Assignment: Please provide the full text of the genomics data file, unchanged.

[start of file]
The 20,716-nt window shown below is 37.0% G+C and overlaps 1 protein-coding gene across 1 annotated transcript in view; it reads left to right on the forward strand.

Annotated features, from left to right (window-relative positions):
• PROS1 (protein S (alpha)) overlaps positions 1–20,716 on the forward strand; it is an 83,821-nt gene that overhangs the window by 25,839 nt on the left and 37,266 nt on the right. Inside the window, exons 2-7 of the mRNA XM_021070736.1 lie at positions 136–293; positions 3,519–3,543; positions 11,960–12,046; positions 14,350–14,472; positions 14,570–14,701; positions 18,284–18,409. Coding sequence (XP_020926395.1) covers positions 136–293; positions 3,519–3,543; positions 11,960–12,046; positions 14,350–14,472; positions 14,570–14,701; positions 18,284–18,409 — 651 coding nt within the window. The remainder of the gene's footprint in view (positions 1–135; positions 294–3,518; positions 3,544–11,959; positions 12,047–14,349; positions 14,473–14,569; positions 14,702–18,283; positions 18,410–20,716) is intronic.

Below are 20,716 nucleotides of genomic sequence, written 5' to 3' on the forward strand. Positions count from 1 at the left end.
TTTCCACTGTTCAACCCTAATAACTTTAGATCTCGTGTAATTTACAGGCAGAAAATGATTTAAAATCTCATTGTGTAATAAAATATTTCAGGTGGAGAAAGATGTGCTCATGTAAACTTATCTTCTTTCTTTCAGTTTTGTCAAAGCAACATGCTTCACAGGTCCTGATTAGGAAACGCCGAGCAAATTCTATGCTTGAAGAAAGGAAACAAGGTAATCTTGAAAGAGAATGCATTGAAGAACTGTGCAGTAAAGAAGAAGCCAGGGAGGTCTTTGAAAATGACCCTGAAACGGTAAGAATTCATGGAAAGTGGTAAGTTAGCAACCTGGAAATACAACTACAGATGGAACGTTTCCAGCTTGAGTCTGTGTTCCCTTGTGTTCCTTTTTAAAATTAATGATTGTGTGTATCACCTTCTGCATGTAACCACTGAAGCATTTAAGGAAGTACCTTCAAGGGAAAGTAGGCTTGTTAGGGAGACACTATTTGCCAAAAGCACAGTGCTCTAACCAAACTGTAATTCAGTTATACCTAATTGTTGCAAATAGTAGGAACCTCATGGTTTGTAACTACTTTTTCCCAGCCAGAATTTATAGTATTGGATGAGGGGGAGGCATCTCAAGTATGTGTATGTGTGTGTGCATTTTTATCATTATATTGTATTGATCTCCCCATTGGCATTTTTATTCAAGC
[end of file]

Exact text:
The 20,716-nt window shown below is 37.0% G+C and overlaps 1 protein-coding gene across 1 annotated transcript in view; it reads left to right on the forward strand.

Annotated features, from left to right (window-relative positions):
• PROS1 (protein S (alpha)) overlaps positions 1–20,716 on the forward strand; it is an 83,821-nt gene that overhangs the window by 25,839 nt on the left and 37,266 nt on the right. Inside the window, exons 2-7 of the mRNA XM_021070736.1 lie at positions 136–293; positions 3,519–3,543; positions 11,960–12,046; positions 14,350–14,472; positions 14,570–14,701; positions 18,284–18,409. Coding sequence (XP_020926395.1) covers positions 136–293; positions 3,519–3,543; positions 11,960–12,046; positions 14,350–14,472; positions 14,570–14,701; positions 18,284–18,409 — 651 coding nt within the window. The remainder of the gene's footprint in view (positions 1–135; positions 294–3,518; positions 3,544–11,959; positions 12,047–14,349; positions 14,473–14,569; positions 14,702–18,283; positions 18,410–20,716) is intronic.

Below are 20,716 nucleotides of genomic sequence, written 5' to 3' on the forward strand. Positions count from 1 at the left end.
TTTCCACTGTTCAACCCTAATAACTTTAGATCTCGTGTAATTTACAGGCAGAAAATGATTTAAAATCTCATTGTGTAATAAAATATTTCAGGTGGAGAAAGATGTGCTCATGTAAACTTATCTTCTTTCTTTCAGTTTTGTCAAAGCAACATGCTTCACAGGTCCTGATTAGGAAACGCCGAGCAAATTCTATGCTTGAAGAAAGGAAACAAGGTAATCTTGAAAGAGAATGCATTGAAGAACTGTGCAGTAAAGAAGAAGCCAGGGAGGTCTTTGAAAATGACCCTGAAACGGTAAGAATTCATGGAAAGTGGTAAGTTAGCAACCTGGAAATACAACTACAGATGGAACGTTTCCAGCTTGAGTCTGTGTTCCCTTGTGTTCCTTTTTAAAATTAATGATTGTGTGTATCACCTTCTGCATGTAACCACTGAAGCATTTAAGGAAGTACCTTCAAGGGAAAGTAGGCTTGTTAGGGAGACACTATTTGCCAAAAGCACAGTGCTCTAACCAAACTGTAATTCAGTTATACCTAATTGTTGCAAATAGTAGGAACCTCATGGTTTGTAACTACTTTTTCCCAGCCAGAATTTATAGTATTGGATGAGGGGGAGGCATCTCAAGTATGTGTATGTGTGTGTGCATTTTTATCATTATATTGTATTGATCTCCCCATTGGCATTTTTATTCAAGC